TORONTO—Economic recovery is revving up car sales in nearly every nation according to Scotia Economics’ Global Auto Report.
The report says the pace of job creation is fueling global car sales and that the ongoing improvement should help even Europe and the US climb out of their deep holes.
Emerging markets are seeing most of the sales growth and the report predicts that in 2011, new car sales in China, Brazil, and India will surpass the combined volumes of Western Europe and Japan — making up roughly 30 per cent of global auto sales.
US vehicle sales also increased in 2010, by 11 per cent in to 11.5 million units. The report expects a further double-digit gain to 12.7 million units next year.
With 80 per cent of Canadian-made vehicles exported to the US, that’s good news for Canadian auto manufacturers, says Carlos Gomes, senior economist at Scotia Economics.
“We expect Canadian vehicle production to increase to 2.4 million units this year, up nearly ten per cent from 2010,” Gomes said.
Much of the production growth in Canada has been driven by US purchases of crossovers and utility vehicles, which increased by 22 per cent — double the industry’s overall growth.
“The key segment in the US that’s doing particularly well is crossover/utility vehicles, such as Equinox and Terrain, which is produced by GM and the Rav 4, which is produced by Toyota here in [Woodstock, Ont.],” Gomes said.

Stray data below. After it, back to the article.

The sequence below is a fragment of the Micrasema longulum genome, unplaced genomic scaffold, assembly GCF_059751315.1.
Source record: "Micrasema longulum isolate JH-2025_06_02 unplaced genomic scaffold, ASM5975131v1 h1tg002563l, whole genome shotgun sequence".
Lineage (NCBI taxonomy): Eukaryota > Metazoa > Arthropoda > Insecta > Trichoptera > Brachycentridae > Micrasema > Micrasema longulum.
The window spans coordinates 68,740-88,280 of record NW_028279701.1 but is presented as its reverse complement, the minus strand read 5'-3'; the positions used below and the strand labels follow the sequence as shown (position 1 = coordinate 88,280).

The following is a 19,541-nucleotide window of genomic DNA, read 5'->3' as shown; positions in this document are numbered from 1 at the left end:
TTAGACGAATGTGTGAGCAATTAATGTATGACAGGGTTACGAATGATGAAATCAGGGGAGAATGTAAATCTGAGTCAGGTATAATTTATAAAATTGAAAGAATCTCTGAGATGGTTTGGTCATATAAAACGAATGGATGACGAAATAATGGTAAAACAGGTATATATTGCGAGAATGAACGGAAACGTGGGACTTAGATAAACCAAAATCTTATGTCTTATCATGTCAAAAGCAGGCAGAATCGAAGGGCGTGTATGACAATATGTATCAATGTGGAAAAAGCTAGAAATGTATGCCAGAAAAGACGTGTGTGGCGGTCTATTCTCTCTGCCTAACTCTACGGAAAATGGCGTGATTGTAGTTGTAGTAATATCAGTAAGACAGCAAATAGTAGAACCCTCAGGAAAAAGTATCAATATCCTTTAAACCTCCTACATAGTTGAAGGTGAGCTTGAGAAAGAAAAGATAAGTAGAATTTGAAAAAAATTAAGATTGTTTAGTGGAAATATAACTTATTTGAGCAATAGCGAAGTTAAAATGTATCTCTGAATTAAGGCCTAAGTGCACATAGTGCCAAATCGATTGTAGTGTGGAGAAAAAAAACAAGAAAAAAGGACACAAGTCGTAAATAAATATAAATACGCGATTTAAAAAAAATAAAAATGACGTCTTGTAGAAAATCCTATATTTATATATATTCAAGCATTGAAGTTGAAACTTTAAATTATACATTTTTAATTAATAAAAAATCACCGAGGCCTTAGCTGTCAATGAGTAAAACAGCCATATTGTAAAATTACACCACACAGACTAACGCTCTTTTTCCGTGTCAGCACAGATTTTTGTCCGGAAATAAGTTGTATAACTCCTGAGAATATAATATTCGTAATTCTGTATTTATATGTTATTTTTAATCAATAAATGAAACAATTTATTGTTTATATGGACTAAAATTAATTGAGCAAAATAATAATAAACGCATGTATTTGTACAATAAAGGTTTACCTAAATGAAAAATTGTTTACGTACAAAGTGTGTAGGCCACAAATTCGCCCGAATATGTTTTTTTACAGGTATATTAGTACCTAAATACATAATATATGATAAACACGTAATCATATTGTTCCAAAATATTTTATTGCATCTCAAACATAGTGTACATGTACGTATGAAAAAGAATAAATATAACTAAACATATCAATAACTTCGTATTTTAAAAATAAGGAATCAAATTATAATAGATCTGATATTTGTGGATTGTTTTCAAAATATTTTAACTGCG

Canadian purchases were also up by seven per cent in 2010. A further two per cent increase is projected for 2011, lifting sales to 1.59 million units.
According to a separate report from DesRosiers Automotive Consultants Inc., most automakers saw overall sales in Canada break records last month.
Ford led that growth with its best December sales in more than a decade, nearly 20,000 vehicles. Mazda, Honda and Subaru also set new records while Chrysler and GM reported gains as well.
The sales increase is “a good leading indicator” of what suppliers can expect in the year ahead, says Canadian Automotive Parts Manufacturers’ Association President Steve Rodgers.
But more importantly, he says, is that production is picking up at most North American plants and “there’s a confidence about 2011.”
Stronger auto sales in both emerging and recovering markets will bode well for the industry as a whole, he said, adding, “there’s opportunity for growth for North American exports.
Leaders in Canadian production in 2010: